The European moraliser
Think Paris Climate Accord, renewable energy, hybrid cars, Greta Thunberg. All either a product of or very popular in Europe. Environmentalists in the United States are looking up to the courage of European politicians to solve climate change, be it by replicating European rail transportation (which is incomparable and ill-advised), the EU emissions trading scheme (which is nothing more than a tax), or abandoning nuclear energy (which, in Germany, has exploded both electricity prices and its CO2 emissions targets).
In Europe, the key target of the climate change moralisers is aviation. Flying can be an affordable and quick option, especially when your destinations A and B are divided by a sea or large mountains, or if your previous communist form of government spent more money on a massive surveillance state than building any alternative infrastructure. Getting from Athens to Madrid is possible by land, but it would take you longer than getting from New York to San Francisco (yes, I did look that up).
This is despite the fact that aviation (passenger transport and cargo combined) accounts for only 3% of Europe’s total greenhouse gas emissions, and that the continent’s rail network is in no way prepared for intra-European airline travellers to switch to trains. Adding to that, making people fly less isn’t actually good for the environment. Profits fuel R&D, and make innovation possible. Between 1968 and 2014, the average fuel burn of new aircraft fell by approximately 45 percent.
Meanwhile, the European Union is not embracing the message of innovation, but rather follows through with new regulation. More taxes are supposed to be the answer, either through reformed emissions trading schemes, or specific taxes on kerosene and flight tickets. Such taxes already exist in certain member states, and short of reducing emissions, they do raise a considerable amount for national treasuries.
Money well spent, at least if you’re owning a private jet business. The European Commission (the EU’s executive) just increased its budget for “air taxis” (i.e private jets) by 50 per cent.
The European Commission, for full transparency, publicises the cost of every trip of its president online, with a detailed cost analysis. For instance, in November 2018, president Jean-Claude Juncker took a trip to Berlin and Strasbourg, which are each 400 and 200 miles from Brussels (where the European Commission is located). He used a private jet in both cases, yet even though there is a detailed report, it is hard to tell what the actual cost was, since the “travel cost” section only gives an average per travelling staffer (in this case $1,650). The Commission says that “Air taxis are authorised when no commercial alternatives can be found to fit agenda or security constraints.” Uncheckable claims, that aren’t going hand in hand with the idea that there are way too many flights going around in the European Union.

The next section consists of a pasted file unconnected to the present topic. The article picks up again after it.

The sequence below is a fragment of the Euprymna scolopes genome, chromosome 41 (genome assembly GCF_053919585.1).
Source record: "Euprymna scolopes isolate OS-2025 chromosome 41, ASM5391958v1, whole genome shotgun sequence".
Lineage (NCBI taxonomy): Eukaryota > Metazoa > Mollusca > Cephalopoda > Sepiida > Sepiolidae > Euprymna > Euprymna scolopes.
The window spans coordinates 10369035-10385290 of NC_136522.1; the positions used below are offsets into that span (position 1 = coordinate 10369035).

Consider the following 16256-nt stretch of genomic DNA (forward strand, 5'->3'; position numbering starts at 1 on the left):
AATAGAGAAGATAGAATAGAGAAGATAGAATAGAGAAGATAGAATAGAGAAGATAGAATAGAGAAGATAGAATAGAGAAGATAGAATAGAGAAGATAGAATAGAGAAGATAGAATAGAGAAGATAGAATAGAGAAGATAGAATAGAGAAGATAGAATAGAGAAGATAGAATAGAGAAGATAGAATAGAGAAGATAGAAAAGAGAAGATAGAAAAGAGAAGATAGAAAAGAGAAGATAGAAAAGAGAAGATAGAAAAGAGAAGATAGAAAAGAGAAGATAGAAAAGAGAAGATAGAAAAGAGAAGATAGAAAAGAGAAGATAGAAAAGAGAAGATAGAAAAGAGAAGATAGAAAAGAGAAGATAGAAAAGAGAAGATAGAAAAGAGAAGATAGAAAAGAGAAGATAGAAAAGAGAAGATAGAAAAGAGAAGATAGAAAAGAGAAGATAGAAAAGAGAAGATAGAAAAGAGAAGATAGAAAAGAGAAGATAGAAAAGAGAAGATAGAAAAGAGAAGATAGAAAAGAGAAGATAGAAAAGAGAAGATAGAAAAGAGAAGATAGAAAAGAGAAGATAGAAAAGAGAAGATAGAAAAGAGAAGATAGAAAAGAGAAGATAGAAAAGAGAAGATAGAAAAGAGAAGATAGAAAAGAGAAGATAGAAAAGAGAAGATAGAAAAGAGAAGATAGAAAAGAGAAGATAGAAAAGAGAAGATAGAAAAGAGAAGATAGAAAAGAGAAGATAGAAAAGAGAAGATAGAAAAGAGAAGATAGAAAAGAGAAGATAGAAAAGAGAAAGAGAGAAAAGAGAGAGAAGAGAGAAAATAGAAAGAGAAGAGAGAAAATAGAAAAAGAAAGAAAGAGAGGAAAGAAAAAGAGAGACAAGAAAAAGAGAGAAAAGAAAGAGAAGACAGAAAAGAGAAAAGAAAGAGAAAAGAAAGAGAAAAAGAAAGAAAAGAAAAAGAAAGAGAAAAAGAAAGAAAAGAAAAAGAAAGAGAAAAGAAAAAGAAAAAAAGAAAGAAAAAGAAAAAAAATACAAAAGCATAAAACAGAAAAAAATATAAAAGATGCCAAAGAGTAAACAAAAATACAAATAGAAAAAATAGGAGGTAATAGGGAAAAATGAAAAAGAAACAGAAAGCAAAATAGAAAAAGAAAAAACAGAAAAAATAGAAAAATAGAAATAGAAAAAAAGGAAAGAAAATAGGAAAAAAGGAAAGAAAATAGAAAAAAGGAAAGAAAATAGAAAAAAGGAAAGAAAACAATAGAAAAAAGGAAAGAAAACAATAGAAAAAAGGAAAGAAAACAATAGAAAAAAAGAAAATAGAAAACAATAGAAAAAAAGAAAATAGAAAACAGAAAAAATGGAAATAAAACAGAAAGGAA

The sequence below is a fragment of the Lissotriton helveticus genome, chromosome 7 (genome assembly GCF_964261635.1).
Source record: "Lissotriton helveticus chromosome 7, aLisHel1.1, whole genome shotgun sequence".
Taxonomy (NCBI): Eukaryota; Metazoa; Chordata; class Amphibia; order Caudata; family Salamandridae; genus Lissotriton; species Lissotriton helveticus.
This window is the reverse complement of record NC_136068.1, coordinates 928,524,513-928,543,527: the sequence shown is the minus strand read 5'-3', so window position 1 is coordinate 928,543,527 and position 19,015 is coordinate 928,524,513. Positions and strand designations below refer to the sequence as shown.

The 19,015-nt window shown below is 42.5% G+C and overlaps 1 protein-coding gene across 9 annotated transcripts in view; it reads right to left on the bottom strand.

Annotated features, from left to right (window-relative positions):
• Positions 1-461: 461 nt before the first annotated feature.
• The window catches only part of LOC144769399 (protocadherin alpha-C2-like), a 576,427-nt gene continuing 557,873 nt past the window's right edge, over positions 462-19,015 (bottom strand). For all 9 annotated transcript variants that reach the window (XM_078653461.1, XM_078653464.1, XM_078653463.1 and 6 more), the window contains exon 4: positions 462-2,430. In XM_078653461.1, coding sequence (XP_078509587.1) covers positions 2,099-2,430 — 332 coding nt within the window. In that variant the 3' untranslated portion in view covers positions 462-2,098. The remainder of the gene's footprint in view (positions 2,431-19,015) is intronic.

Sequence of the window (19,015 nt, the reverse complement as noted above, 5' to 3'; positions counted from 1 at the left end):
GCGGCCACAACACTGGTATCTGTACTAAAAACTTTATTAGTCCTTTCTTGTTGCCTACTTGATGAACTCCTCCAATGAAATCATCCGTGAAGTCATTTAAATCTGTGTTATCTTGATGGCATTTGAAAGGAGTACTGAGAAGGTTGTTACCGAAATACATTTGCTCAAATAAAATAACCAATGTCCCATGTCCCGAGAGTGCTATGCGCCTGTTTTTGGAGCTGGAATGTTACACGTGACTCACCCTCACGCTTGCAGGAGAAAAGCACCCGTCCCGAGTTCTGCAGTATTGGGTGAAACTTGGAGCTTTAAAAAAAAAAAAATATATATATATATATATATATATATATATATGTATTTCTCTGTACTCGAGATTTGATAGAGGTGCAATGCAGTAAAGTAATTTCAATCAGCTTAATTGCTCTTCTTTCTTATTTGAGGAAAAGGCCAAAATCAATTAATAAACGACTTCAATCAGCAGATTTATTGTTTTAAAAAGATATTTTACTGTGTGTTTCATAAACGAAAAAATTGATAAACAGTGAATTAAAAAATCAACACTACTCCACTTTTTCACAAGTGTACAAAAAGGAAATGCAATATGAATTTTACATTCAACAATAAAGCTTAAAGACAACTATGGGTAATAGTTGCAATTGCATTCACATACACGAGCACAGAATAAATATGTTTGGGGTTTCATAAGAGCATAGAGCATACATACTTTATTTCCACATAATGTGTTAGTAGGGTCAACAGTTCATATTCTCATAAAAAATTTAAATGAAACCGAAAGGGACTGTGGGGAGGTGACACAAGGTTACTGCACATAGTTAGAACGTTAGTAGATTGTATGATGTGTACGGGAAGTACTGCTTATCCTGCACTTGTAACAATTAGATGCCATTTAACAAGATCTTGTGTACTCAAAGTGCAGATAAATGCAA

Now of course, the U.S president travels with his own plane. He, on the upside compared to all the economic damage done through the trade war, does not want to tax and legislate the air travel industry out of business.
Picture the temerity
Picture a political class pressured by ill-informed activists, pushing for higher taxes on air travel, when it actually produces the opposite of the desired impact. You might be young, saving up money for a trip to Alaska, or to visit your grandmother living in another state, or catching up with your boy- or girlfriend who got a scholarship for a university far away from yours. Now picture a politician not only pushing to increase taxes on that exact travel you’re saving up for — going against the innovation way of reducing emissions — but also spending that money on more flights with private jets.
The Marie-Antoinette phrase “if they do not have bread, let them eat cake” may very well have been invented by the French revolutionaries in a bid to discredit the ruling monarchy, but it is in effect the silent thought of those nibbling on champagne while giving instruction to their pilots.
If those politicians were to fly to different continents to endorse the use of nuclear energy as well as agricultural intensification through genetically-modified crops, a case might be made in favour of their quest. However, for years governments have enjoyed countless luxuries while achieving nothing. They have resorted to their usual tactics — finding different ways of levying taxes, be it through sales taxes, taxes on energy, or whatever emissions trading scheme they can come up with.
There isn’t only the audacity of flying private while taxing others who only fly occasionally — there is also the lack of belief in innovation. The ambition of those engaged in politics should be to ease innovation that will make all of us fly more, and more comfortably. All others need to be outed as followers of regressivists and malthusians alike.
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